The Oklahoma Center for Community and Justice says it strives to “eliminate bias, bigotry and racism in our state by promoting respect and understanding among all races, religions and cultures.”
For the Diocese of Tulsa, Oklahoma, that mission has gone too far.
The diocese resigned its membership in the OCCJ because of the organization’s involvement the Tulsa Pride parade, which Tulsa World billed as the “longest-running gay, lesbian, bisexual and transgender festival in Oklahoma.”
“To march in such a parade seems to us to be a deliberate and full-throttled expression of support for the so-called gay agenda, a central component of which is same-sex marriage,” Msgr. Patrick Gaalaas of the diocese wrote to the organization June 6. “Unless a clear statement can be made by OCCJ that its participation does not imply support for same-sex marriage or be seen to condone sexual acts outside of marriage, we have no option but to withdraw from membership.”
Tulsa Bishop Edward Slattery said the OCCJ’s involvement in the Tulsa Pride parade left him and the diocese little choice.
“If we were not to do anything, we would either be saying it’s not that important of an issue or that we don’t agree with the Church directive,” Bishop Slattery told Tulsa World. “We hope no one misunderstands. We respect every single human being.” But, he said, “The Catholic Church has made a very strong statement on the definition of marriage. … No one can redefine marriage except God.”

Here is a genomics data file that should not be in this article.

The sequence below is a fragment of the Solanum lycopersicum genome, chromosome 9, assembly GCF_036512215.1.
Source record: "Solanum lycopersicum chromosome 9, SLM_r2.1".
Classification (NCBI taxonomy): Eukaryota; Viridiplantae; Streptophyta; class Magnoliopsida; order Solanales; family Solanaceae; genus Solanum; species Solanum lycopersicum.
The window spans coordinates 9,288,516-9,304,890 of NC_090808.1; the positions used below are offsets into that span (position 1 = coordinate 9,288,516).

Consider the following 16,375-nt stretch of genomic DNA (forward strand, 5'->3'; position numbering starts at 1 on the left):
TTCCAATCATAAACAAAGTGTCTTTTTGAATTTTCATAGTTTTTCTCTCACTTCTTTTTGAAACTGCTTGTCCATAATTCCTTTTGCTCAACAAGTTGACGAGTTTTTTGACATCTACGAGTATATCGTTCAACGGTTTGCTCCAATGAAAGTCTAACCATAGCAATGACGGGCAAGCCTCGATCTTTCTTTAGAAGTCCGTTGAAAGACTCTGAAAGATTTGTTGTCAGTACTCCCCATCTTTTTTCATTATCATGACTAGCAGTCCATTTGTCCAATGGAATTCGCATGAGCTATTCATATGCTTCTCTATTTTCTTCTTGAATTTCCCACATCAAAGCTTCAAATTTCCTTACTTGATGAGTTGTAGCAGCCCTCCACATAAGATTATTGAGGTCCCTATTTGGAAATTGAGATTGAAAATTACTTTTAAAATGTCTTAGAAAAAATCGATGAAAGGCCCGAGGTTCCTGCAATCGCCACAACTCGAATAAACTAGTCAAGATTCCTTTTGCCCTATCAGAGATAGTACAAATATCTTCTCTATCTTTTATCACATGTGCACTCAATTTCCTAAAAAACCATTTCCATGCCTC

The OCCJ said it was “very disappointed” over the diocese’s withdrawl, “especially after many decades of working together to combat anti-Catholic bigotry.”
The organization is an offshoot of the former National Conference for Christians and Jews, which was founded to fight anti-Catholic and anti-Semitic prejudice.
“OCCJ is evolving – from its traditional roots as an interfaith dialogue group to a more modern voice for equality, inclusion, tolerance and social justice,” said its statement about the diocese’s withdrawl. “In our work, there is an important distinction between promoting respect and understanding among religions – and promoting or endorsing the beliefs of specific religions.
Tulsa World quoted OCCJ Board of Directors Chairman Russ Florence saying the OCCJ has no position on same-sex "marriage."
“We don’t endorse specific religions or lifestyles,” he said. “What we do endorse is respect and understanding for all people.”